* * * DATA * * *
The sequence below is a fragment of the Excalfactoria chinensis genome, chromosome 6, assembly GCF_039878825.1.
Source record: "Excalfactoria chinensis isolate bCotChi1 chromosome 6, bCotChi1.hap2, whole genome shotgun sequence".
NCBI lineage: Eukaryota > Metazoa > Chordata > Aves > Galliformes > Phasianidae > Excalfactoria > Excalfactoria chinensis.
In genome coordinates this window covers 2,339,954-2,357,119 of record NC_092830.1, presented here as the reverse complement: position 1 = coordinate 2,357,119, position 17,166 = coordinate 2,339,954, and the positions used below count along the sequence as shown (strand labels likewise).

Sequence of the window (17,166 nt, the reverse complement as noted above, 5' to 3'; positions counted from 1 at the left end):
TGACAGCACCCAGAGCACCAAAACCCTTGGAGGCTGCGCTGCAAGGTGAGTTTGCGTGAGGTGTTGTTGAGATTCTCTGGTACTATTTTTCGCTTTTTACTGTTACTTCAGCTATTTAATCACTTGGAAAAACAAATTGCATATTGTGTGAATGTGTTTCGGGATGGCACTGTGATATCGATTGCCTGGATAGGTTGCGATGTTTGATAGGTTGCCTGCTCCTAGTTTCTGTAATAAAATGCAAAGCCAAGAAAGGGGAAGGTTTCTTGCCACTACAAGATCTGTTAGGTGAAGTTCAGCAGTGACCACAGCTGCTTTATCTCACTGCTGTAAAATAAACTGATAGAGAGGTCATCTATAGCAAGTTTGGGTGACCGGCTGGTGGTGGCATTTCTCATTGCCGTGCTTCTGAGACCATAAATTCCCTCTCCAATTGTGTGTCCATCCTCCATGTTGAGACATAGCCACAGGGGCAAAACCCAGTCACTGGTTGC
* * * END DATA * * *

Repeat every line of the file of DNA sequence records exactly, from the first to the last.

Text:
The sequence below is a fragment of the Excalfactoria chinensis genome, chromosome 6, assembly GCF_039878825.1.
Source record: "Excalfactoria chinensis isolate bCotChi1 chromosome 6, bCotChi1.hap2, whole genome shotgun sequence".
NCBI lineage: Eukaryota > Metazoa > Chordata > Aves > Galliformes > Phasianidae > Excalfactoria > Excalfactoria chinensis.
In genome coordinates this window covers 2,339,954-2,357,119 of record NC_092830.1, presented here as the reverse complement: position 1 = coordinate 2,357,119, position 17,166 = coordinate 2,339,954, and the positions used below count along the sequence as shown (strand labels likewise).

Sequence of the window (17,166 nt, the reverse complement as noted above, 5' to 3'; positions counted from 1 at the left end):
TGACAGCACCCAGAGCACCAAAACCCTTGGAGGCTGCGCTGCAAGGTGAGTTTGCGTGAGGTGTTGTTGAGATTCTCTGGTACTATTTTTCGCTTTTTACTGTTACTTCAGCTATTTAATCACTTGGAAAAACAAATTGCATATTGTGTGAATGTGTTTCGGGATGGCACTGTGATATCGATTGCCTGGATAGGTTGCGATGTTTGATAGGTTGCCTGCTCCTAGTTTCTGTAATAAAATGCAAAGCCAAGAAAGGGGAAGGTTTCTTGCCACTACAAGATCTGTTAGGTGAAGTTCAGCAGTGACCACAGCTGCTTTATCTCACTGCTGTAAAATAAACTGATAGAGAGGTCATCTATAGCAAGTTTGGGTGACCGGCTGGTGGTGGCATTTCTCATTGCCGTGCTTCTGAGACCATAAATTCCCTCTCCAATTGTGTGTCCATCCTCCATGTTGAGACATAGCCACAGGGGCAAAACCCAGTCACTGGTTGC